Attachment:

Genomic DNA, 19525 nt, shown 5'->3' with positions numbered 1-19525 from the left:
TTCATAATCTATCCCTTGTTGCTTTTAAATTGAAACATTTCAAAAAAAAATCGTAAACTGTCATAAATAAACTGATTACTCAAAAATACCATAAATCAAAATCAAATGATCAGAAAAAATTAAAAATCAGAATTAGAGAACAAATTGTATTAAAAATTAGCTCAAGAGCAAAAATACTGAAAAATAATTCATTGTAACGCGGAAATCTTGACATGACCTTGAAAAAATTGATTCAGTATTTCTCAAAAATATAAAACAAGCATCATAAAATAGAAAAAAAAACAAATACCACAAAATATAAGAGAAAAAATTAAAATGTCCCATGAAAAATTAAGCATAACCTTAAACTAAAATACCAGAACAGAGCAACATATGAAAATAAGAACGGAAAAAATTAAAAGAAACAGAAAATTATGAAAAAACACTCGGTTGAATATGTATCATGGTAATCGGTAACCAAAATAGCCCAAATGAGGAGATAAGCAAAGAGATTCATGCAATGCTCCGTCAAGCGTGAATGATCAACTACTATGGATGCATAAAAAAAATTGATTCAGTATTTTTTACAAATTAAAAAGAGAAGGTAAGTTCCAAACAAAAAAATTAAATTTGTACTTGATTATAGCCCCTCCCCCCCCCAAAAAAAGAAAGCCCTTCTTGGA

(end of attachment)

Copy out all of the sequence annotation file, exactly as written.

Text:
Genomic DNA, 19525 nt, shown 5'->3' with positions numbered 1-19525 from the left:
TTCATAATCTATCCCTTGTTGCTTTTAAATTGAAACATTTCAAAAAAAAATCGTAAACTGTCATAAATAAACTGATTACTCAAAAATACCATAAATCAAAATCAAATGATCAGAAAAAATTAAAAATCAGAATTAGAGAACAAATTGTATTAAAAATTAGCTCAAGAGCAAAAATACTGAAAAATAATTCATTGTAACGCGGAAATCTTGACATGACCTTGAAAAAATTGATTCAGTATTTCTCAAAAATATAAAACAAGCATCATAAAATAGAAAAAAAAACAAATACCACAAAATATAAGAGAAAAAATTAAAATGTCCCATGAAAAATTAAGCATAACCTTAAACTAAAATACCAGAACAGAGCAACATATGAAAATAAGAACGGAAAAAATTAAAAGAAACAGAAAATTATGAAAAAACACTCGGTTGAATATGTATCATGGTAATCGGTAACCAAAATAGCCCAAATGAGGAGATAAGCAAAGAGATTCATGCAATGCTCCGTCAAGCGTGAATGATCAACTACTATGGATGCATAAAAAAAATTGATTCAGTATTTTTTACAAATTAAAAAGAGAAGGTAAGTTCCAAACAAAAAAATTAAATTTGTACTTGATTATAGCCCCTCCCCCCCCCAAAAAAAGAAAGCCCTTCTTGGA